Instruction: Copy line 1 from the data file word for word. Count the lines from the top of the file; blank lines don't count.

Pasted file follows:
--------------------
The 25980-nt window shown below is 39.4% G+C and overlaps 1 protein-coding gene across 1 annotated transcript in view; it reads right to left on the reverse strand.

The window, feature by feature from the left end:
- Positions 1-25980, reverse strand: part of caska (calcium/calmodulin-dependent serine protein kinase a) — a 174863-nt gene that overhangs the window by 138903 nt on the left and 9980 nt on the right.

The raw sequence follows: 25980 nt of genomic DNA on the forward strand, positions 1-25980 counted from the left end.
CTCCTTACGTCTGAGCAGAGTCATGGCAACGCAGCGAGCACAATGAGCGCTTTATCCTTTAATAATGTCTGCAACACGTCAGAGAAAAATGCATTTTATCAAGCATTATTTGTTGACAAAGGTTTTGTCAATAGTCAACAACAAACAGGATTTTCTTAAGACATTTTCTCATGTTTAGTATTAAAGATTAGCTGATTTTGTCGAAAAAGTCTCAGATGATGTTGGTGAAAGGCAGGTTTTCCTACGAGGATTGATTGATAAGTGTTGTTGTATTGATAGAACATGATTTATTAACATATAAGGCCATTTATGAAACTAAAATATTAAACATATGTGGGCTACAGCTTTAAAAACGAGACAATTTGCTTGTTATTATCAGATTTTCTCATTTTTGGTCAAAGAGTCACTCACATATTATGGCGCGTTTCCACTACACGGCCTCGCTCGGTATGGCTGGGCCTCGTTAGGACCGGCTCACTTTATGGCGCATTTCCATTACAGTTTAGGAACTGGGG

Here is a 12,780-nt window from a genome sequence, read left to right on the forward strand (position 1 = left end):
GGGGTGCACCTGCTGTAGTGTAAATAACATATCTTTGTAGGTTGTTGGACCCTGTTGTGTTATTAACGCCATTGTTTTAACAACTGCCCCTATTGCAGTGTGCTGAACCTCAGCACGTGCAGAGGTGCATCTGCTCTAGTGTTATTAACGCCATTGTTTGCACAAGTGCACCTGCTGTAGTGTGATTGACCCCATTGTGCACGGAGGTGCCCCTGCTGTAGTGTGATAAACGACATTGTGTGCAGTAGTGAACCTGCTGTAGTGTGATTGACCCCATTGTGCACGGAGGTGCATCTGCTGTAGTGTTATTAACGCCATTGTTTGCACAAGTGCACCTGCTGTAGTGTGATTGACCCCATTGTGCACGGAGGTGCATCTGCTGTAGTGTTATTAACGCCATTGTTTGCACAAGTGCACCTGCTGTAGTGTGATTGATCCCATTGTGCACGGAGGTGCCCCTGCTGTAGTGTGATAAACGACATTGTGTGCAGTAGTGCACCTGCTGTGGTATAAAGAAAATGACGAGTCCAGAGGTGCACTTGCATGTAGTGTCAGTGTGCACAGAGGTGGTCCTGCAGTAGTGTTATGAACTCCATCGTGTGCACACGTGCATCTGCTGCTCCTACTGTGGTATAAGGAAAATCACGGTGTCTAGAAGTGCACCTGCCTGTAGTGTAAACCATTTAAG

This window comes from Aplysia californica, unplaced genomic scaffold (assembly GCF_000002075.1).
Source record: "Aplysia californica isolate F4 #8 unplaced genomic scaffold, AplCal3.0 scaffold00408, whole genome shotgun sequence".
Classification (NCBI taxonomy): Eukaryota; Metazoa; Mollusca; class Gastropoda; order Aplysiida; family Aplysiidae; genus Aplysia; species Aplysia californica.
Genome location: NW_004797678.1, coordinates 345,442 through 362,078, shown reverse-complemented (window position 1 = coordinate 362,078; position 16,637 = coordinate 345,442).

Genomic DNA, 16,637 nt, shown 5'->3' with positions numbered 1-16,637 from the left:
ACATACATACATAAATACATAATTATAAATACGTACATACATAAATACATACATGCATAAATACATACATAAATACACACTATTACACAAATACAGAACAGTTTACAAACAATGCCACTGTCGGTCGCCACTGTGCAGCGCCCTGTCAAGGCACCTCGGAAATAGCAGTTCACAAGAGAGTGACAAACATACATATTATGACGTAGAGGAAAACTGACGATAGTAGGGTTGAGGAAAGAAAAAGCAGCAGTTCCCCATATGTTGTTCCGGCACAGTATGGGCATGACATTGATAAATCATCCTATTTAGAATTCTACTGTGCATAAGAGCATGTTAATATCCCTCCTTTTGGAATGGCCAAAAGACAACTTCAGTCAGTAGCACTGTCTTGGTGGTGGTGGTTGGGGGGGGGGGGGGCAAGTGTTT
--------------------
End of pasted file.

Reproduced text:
The 25980-nt window shown below is 39.4% G+C and overlaps 1 protein-coding gene across 1 annotated transcript in view; it reads right to left on the reverse strand.